sudo nano /etc/nginx/sites-available/your_domain

In the file, locate the listen variables associated with port 443:

    listen [::]:443 ssl ipv6only=on; 
    listen 443 ssl; 

The first one is for IPv6 connections. The second one is for all IPv4 connections. We will enable HTTP/2 for both.
Modify each listen directive to include http2:

    listen [::]:443 ssl http2 ipv6only=on; 
    listen 443 ssl http2; 

This tells Nginx to use HTTP/2 with supported browsers.
Save the configuration file and exit the text editor.
Whenever you make changes to Nginx configuration files, you should check the configuration for syntax errors, like this:

sudo nginx -t

If the syntax is error-free, you will see the following output:
of sudo nginx -t

nginx: the configuration file /etc/nginx/nginx.conf syntax is ok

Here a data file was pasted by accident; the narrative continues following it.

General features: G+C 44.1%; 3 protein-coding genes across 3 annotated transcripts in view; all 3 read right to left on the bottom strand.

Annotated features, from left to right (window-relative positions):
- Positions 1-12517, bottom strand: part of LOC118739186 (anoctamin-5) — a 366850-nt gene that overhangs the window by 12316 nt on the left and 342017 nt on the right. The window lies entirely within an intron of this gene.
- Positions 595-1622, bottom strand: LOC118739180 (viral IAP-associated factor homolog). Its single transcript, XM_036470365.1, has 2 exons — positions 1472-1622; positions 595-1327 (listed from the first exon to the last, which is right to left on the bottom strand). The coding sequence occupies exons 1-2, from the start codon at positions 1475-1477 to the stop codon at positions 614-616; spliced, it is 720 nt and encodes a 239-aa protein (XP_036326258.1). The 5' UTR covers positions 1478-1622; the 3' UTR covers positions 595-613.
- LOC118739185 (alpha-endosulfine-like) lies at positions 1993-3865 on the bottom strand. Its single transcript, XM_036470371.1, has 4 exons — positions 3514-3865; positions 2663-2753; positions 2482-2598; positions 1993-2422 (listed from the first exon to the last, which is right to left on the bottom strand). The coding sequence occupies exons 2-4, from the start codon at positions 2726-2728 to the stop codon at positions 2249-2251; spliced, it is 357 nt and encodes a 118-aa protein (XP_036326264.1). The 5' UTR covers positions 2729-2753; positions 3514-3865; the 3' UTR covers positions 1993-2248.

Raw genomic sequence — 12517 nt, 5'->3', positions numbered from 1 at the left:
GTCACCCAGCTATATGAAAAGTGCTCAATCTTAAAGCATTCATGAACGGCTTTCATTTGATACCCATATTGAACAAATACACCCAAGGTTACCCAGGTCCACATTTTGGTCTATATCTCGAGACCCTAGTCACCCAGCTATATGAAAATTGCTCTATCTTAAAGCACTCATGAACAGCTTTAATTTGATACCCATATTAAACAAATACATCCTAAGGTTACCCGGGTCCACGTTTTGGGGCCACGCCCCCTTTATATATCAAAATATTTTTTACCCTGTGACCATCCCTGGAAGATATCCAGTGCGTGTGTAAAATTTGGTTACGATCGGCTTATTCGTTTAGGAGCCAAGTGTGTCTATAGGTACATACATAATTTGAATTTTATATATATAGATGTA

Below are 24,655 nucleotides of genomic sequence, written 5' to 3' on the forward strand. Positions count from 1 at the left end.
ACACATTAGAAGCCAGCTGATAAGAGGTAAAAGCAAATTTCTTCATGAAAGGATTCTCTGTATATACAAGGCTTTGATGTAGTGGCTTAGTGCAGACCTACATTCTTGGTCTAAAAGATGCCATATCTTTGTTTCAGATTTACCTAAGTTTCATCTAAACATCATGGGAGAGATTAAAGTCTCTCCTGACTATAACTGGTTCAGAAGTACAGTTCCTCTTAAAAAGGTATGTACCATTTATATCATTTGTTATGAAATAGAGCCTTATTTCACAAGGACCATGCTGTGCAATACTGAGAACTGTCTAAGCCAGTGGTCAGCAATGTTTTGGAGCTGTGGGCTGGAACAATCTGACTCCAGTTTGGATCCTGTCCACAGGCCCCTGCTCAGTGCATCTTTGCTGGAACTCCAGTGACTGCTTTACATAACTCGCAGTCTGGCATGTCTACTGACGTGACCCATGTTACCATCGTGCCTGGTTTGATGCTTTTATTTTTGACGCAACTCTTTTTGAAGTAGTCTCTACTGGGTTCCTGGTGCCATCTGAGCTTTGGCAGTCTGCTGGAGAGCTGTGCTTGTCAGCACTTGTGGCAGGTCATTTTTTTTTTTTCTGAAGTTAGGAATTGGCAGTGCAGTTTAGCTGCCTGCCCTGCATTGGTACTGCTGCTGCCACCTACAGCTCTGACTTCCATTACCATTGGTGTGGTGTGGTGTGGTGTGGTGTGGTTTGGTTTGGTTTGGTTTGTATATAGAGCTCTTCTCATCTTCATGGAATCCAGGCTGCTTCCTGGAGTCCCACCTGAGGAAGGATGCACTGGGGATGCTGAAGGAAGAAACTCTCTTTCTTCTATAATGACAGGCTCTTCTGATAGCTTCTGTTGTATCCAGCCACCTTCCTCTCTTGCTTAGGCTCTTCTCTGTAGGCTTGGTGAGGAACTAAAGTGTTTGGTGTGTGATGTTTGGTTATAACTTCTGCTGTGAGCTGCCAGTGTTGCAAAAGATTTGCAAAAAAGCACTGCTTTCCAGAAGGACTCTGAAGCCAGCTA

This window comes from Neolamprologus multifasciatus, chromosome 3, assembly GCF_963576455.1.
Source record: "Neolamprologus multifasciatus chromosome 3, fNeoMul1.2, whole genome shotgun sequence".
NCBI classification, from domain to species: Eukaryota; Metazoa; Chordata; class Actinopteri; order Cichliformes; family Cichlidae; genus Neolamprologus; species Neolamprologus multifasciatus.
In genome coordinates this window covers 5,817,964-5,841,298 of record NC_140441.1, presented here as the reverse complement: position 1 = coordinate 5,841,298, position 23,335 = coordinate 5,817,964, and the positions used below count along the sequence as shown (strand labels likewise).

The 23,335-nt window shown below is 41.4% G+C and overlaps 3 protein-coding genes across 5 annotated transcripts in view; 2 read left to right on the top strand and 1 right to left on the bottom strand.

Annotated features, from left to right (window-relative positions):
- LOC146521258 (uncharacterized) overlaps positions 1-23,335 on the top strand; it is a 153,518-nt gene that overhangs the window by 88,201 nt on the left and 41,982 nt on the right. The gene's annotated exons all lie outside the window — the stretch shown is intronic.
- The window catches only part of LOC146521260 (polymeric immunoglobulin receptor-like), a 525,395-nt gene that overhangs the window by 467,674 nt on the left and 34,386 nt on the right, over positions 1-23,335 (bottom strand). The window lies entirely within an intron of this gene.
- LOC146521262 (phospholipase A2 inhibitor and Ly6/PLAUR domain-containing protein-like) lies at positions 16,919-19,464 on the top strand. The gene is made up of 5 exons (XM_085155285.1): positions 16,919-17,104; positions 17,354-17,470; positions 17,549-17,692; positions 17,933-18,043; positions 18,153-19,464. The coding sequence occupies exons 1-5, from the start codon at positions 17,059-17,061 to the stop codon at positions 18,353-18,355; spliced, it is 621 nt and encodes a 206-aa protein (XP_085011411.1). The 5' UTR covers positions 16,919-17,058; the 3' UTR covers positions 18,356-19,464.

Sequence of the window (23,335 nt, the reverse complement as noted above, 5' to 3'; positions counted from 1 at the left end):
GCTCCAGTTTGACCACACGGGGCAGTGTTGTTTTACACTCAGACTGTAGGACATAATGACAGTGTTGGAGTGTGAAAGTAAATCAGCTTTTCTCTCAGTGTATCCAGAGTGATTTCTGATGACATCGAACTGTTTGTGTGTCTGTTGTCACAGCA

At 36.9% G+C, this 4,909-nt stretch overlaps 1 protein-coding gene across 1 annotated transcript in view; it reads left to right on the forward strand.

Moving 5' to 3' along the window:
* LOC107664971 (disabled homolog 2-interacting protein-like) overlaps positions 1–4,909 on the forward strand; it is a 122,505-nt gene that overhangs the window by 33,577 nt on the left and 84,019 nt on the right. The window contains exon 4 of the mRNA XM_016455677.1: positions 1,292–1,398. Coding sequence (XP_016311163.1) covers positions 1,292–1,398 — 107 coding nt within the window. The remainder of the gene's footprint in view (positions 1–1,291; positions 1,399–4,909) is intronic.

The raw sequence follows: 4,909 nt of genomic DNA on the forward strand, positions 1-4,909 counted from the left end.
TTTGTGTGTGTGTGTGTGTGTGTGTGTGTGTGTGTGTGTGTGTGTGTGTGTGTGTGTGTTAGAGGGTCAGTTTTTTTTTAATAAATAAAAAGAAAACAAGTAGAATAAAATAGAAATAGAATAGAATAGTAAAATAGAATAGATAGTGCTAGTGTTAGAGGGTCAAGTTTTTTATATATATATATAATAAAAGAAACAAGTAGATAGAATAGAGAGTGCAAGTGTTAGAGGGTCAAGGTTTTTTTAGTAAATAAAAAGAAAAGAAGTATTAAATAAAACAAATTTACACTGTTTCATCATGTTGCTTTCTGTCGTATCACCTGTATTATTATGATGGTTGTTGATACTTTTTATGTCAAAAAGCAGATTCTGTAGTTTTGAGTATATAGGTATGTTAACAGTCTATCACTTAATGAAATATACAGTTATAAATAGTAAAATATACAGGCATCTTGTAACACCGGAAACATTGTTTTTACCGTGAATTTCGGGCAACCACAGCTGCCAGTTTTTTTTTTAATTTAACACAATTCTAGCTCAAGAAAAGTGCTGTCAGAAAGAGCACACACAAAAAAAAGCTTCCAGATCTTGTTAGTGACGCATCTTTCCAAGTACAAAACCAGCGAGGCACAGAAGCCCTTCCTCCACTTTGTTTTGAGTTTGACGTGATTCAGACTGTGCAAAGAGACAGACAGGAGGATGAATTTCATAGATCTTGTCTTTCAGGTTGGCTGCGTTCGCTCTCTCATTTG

nginx: configuration file /etc/nginx/nginx.conf test is successful

Next, we’ll configure our server to use a more restrictive list of ciphers.

Step 2 — Removing Old and Insecure Cipher Suites>

Step 2 — Removing Old and Insecure Cipher Suites #

HTTP/2 has a blacklist of old and insecure ciphers, so we must avoid them. Cipher suites are cryptographic algorithms that describe how the transferred data should be encrypted.
The method you’ll use to define the ciphers depends on how you’ve configured your TLS/SSL certificates for Nginx.
If you used Certbot to obtain your certificates, it also created the file /etc/letsencrypt/options-ssl-nginx.conf which contains ciphers which aren’t strong enough for HTTP/2. Modifying this file will unfortunately prevent Certbot from applying updates in the future, so we’ll just tell Nginx not to use this file and we’ll specify our own list of ciphers.
Open the server block configuration file for your domain:

sudo nano /etc/nginx/sites-available/your_domain

Locate the line that includes the options-ssl-nginx.conf file and comment it out: